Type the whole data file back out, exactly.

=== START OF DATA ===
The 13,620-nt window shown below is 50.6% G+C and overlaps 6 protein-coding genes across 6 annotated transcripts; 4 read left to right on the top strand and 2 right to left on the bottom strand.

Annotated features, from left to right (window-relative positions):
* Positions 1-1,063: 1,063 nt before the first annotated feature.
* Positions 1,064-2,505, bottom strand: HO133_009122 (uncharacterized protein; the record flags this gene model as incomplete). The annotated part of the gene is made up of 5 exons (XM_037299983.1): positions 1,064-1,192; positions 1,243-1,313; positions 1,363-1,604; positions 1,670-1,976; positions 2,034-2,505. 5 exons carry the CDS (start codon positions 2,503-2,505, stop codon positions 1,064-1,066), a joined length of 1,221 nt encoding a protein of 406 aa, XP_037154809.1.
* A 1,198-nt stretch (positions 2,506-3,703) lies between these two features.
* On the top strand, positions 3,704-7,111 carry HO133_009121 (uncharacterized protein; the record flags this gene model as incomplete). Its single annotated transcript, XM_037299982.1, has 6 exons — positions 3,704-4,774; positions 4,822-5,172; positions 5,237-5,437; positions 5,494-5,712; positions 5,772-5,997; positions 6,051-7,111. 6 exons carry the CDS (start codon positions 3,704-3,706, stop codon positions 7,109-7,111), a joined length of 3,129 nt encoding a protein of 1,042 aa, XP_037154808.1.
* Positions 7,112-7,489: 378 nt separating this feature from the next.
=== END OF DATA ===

The 13,620-nt window shown below is 50.6% G+C and overlaps 6 protein-coding genes across 6 annotated transcripts; 4 read left to right on the top strand and 2 right to left on the bottom strand.

Annotated features, from left to right (window-relative positions):
* Positions 1-1,063: 1,063 nt before the first annotated feature.
* Positions 1,064-2,505, bottom strand: HO133_009122 (uncharacterized protein; the record flags this gene model as incomplete). The annotated part of the gene is made up of 5 exons (XM_037299983.1): positions 1,064-1,192; positions 1,243-1,313; positions 1,363-1,604; positions 1,670-1,976; positions 2,034-2,505. 5 exons carry the CDS (start codon positions 2,503-2,505, stop codon positions 1,064-1,066), a joined length of 1,221 nt encoding a protein of 406 aa, XP_037154809.1.
* A 1,198-nt stretch (positions 2,506-3,703) lies between these two features.
* On the top strand, positions 3,704-7,111 carry HO133_009121 (uncharacterized protein; the record flags this gene model as incomplete). Its single annotated transcript, XM_037299982.1, has 6 exons — positions 3,704-4,774; positions 4,822-5,172; positions 5,237-5,437; positions 5,494-5,712; positions 5,772-5,997; positions 6,051-7,111. 6 exons carry the CDS (start codon positions 3,704-3,706, stop codon positions 7,109-7,111), a joined length of 3,129 nt encoding a protein of 1,042 aa, XP_037154808.1.
* Positions 7,112-7,489: 378 nt separating this feature from the next.